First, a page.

I meet many people at various end stages of life.
Some are at death’s door, others have weeks and others have months or longer—but all have been referred for end of life hospice care.
When I meet people for the first hospice introduction, I am gentle and do my best to honor the immense decision they have made to accept hospice care.
Some come willingly, some fight to the end.
As a hospice nurse, I do my best to honor people where they are by giving them as much information as possible and letting them decide for themselves what is best.
I understand that just because their doctor has told them they have six months or less to live and that there is nothing more the medical community can do to treat or try to prolong their life, this does not mean they are emotionally ready for hospice.
I have always been an intuitive person, very sensitive to the emotions of others.
As a child, this was difficult at times, but it has helped me provide individualized care for patients and their families.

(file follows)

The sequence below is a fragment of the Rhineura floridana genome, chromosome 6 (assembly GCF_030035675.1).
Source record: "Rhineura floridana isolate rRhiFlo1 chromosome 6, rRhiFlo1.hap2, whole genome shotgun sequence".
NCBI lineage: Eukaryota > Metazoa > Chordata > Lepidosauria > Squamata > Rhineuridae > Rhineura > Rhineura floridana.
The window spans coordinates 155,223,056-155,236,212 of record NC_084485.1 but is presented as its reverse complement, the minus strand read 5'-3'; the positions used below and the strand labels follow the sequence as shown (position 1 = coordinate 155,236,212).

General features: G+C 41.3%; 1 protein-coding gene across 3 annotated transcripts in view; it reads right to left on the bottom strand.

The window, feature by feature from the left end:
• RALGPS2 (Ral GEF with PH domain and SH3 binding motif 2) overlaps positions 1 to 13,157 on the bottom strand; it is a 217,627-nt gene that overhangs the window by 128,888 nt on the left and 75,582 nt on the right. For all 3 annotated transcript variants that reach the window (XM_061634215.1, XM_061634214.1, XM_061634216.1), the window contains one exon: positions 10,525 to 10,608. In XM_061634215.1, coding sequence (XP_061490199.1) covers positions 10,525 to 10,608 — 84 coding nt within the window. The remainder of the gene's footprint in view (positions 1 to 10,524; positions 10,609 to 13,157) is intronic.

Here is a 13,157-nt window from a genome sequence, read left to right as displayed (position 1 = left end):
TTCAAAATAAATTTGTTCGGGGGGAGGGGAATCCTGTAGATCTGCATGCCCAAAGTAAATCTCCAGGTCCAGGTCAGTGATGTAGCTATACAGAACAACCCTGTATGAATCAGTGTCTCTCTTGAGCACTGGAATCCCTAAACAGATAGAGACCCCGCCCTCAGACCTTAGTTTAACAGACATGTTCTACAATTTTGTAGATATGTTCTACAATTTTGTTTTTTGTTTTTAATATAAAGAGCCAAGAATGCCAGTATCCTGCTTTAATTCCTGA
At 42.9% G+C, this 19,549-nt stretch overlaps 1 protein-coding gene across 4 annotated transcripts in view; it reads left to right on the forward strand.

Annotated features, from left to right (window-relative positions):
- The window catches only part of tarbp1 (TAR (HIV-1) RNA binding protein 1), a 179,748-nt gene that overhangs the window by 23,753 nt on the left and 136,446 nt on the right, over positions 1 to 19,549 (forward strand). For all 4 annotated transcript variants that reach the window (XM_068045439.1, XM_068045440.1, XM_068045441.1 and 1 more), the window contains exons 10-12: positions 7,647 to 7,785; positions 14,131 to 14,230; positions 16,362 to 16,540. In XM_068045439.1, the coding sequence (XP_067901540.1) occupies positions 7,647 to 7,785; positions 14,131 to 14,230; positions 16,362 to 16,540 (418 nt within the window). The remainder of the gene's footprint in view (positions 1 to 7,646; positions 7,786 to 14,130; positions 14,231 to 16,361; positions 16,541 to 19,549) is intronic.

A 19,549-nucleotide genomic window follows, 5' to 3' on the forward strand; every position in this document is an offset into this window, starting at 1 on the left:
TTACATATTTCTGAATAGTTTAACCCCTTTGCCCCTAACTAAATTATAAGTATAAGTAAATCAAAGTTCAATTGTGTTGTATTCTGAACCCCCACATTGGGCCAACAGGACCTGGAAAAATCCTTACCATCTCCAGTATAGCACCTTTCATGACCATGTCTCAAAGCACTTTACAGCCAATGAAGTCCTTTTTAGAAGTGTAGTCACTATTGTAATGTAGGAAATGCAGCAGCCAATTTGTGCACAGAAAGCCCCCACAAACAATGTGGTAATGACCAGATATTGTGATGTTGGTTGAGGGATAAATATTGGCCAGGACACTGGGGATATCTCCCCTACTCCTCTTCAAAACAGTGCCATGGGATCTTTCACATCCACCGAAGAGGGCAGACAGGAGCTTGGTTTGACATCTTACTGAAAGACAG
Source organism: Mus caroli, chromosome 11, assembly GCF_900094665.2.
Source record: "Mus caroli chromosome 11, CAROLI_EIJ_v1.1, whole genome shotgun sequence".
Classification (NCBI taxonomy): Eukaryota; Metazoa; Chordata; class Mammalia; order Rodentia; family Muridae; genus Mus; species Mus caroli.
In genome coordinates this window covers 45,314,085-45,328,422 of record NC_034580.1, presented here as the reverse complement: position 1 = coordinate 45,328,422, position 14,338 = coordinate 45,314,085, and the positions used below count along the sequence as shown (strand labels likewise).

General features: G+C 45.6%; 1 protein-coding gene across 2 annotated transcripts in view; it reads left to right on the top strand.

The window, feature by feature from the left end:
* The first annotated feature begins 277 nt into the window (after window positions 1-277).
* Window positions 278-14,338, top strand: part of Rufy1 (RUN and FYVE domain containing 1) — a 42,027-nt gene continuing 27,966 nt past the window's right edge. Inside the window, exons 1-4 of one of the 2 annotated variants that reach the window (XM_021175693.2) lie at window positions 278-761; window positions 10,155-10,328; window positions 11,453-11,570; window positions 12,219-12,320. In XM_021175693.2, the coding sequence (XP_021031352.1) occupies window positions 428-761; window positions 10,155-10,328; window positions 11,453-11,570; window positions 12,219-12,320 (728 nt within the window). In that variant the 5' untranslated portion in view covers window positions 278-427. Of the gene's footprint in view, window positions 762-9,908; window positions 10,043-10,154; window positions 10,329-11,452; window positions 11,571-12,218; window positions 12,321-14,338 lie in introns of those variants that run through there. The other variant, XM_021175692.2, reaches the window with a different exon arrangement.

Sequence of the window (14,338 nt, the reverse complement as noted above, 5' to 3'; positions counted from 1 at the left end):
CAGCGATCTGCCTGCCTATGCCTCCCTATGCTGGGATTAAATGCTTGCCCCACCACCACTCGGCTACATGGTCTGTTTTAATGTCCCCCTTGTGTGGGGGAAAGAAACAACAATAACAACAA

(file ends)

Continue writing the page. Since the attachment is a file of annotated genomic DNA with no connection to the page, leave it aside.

I meet people where they are, emotionally and mentally.
I tune into their needs and their ability to accept what is and teach accordingly. Mostly, I make myself available to people. I bring with me an acceptance of death, an inner cooperation with the inevitable.
As a culture, we are steeped in denial and fear of death.
This sometimes makes my job very challenging. But occasionally, I meet wise souls who are willing to embrace the unknown.
This little story is about such an encounter:
We had just met and he asked me about dying because he knew his time was near, so I put my nursing hat aside and said,
“Of course I don’t know what happens when you die, but…”
Then, I went on to tell him about the great peace and stillness I experience when I sit with someone as they pass away.
He became quiet and then said, with a twinkle in his eye and slight smile, “I’m kind of excited to die.”
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Apprentice Editor: Brandie Smith/Editor: Emily Bartran
Photo: jeronimo sanz/Flickr Creative Commons